The FDA said the Zoll LifeVest can be used by children back in December. Not long after that, 17-year-old Gisselle Castro came to Phoenix Children’s Hospital with chest pain. Doctors at Children’s said Castro had dilated cardiomyopathy, or heart failure.
Doctor Andrew Papez says Castro’s heart had very limited function.
“Gisselle couldn’t even walk for six minutes. Her heart function was so poor that she became too winded and tired to complete a six minute walk,” Papez said.
He said they found medication that allowed Castro to complete the six minute walk. They decided it would be safe for her to go home if she had the LifeVest in case she went into sudden cardiac arrest.
Papez said the vest works just like an AED that you see at the airport or the gym. He said the only difference is the vest is constantly monitoring Castro’s heart and will apply a shock on its own if the heart gets out of rhythm.
About 11 days after Castro went home from the hospital, she experienced a sudden cardiac arrest. Castro’s mom, Gricelda Quintero, says Castro was in the room with her sister when the incident happened.
“The first thing that came to my mind was she was having a heart attack… Her face started getting purple and then kind of pale. She just looked at me and closed her eyes, and that was it,” Quintero said.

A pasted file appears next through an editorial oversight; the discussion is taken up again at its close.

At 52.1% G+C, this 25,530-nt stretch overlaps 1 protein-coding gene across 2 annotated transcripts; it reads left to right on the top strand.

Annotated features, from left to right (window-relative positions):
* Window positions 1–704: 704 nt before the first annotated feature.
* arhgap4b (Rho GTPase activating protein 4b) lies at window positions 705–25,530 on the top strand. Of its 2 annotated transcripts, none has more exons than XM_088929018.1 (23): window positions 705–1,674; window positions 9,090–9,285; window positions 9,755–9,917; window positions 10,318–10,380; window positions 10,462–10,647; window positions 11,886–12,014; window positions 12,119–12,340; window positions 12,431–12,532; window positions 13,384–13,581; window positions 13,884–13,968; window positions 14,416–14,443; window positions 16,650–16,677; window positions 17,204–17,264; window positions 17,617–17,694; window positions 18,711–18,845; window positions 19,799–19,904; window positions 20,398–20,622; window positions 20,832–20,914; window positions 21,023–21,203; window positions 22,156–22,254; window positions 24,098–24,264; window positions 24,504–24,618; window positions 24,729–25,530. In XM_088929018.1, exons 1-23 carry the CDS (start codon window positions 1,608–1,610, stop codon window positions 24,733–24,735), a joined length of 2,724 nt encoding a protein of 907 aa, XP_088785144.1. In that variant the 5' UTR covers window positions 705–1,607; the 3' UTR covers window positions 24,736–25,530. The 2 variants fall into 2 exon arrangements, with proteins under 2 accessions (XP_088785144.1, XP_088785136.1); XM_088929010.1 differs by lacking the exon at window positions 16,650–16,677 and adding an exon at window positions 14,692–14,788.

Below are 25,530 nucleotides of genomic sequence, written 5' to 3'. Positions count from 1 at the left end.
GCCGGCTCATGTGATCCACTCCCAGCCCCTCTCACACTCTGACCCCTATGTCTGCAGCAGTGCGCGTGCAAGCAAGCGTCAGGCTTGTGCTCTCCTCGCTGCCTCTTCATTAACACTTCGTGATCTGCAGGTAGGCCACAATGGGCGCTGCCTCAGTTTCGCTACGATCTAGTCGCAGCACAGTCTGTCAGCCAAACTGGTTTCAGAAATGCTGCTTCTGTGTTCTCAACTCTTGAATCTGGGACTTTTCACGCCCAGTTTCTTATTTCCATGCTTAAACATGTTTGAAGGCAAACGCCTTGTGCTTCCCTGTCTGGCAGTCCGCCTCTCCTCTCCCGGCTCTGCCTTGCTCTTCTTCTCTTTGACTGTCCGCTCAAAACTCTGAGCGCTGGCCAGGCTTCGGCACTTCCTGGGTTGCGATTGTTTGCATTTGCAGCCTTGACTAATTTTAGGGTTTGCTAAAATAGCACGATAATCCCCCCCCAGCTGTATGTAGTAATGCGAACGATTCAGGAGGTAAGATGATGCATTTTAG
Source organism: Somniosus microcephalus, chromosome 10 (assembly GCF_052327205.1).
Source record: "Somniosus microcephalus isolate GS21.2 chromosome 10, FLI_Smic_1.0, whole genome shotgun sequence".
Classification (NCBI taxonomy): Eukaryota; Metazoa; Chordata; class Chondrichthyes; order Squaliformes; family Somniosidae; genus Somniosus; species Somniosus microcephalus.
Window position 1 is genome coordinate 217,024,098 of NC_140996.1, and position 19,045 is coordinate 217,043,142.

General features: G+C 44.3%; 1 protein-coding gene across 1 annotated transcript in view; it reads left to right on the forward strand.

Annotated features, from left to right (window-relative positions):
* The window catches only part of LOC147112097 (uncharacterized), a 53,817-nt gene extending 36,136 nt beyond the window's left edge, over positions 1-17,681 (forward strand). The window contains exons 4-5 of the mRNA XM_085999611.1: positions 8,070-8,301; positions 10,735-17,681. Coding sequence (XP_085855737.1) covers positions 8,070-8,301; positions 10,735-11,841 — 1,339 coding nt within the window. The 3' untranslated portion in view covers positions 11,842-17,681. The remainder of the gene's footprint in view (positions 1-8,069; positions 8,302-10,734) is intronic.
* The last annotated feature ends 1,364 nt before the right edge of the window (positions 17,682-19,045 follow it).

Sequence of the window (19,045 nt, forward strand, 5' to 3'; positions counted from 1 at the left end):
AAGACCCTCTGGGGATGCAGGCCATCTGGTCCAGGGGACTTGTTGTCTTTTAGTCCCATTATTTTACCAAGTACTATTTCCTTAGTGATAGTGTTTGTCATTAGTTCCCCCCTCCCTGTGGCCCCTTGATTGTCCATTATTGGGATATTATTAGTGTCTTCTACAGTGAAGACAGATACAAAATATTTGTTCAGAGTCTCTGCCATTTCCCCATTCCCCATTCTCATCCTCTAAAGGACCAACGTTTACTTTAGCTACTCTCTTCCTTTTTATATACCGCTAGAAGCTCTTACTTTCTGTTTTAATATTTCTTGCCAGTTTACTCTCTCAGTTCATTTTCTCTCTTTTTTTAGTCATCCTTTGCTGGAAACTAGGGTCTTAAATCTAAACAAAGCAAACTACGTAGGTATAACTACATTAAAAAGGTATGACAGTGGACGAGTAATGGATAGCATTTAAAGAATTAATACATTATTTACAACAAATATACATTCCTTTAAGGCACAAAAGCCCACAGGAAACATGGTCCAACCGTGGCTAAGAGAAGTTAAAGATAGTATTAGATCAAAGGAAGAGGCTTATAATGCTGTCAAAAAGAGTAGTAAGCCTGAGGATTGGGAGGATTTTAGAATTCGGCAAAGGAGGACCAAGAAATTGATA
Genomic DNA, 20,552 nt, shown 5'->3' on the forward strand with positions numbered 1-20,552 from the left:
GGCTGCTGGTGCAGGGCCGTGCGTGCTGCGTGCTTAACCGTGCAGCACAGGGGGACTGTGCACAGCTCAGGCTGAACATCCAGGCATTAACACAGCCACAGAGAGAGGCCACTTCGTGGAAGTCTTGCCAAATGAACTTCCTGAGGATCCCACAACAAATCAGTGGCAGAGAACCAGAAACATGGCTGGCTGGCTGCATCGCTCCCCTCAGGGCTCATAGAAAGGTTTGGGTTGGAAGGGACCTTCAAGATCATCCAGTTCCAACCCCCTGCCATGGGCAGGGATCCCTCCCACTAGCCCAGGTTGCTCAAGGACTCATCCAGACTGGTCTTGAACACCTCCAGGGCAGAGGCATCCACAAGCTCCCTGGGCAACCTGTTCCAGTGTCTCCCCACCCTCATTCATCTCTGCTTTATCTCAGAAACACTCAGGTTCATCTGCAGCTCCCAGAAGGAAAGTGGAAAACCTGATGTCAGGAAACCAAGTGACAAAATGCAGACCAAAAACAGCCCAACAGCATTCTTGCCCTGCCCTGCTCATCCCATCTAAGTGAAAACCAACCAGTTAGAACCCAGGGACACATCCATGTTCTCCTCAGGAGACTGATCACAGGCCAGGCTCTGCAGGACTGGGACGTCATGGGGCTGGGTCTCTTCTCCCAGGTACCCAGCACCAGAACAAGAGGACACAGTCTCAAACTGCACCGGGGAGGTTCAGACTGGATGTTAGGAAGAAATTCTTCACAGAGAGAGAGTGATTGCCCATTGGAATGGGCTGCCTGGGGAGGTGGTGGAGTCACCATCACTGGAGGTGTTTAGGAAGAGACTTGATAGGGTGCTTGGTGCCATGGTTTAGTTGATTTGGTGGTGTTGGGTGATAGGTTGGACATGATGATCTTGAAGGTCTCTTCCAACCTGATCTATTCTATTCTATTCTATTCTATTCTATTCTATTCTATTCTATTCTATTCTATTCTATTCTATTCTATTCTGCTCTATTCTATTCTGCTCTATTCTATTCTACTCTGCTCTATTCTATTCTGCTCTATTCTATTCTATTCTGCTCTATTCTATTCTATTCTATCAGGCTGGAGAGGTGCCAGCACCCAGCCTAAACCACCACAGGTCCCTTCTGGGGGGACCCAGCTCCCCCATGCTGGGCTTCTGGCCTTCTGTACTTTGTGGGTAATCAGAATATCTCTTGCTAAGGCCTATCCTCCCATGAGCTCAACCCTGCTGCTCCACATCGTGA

Her mom said after a few seconds Castro came back, and she knew the vest was working.
“A couple seconds later it happened again,” Quintero said. “So she went back and I thought she was gone.” The LifeVest delivered another shock and brought Gisselle back.
According to Papez, the vest shocked Castro a total of four times during the cardiac arrest.
Castro came back to Phoenix Children’s Hospital after the incident, and doctors installed a permanent defibrillator.
“I’m very thankful,” Castro said. “Cause without the vest I literally wouldn’t be here now.”
Even though she doesn’t wear the vest anymore, Castro said she still isn’t a 100 percent. She is currently waiting for a new heart to make sure she doesn’t have another cardiac arrest.
Zool, the makers of the LifeVest, said currently about 500 people in Arizona are wearing the vest. Papez said the vest isn’t a permanent solution. It is just a safety measure to protect against cardiac arrests while they figure out a permanent solution for the patient’s heart condition.
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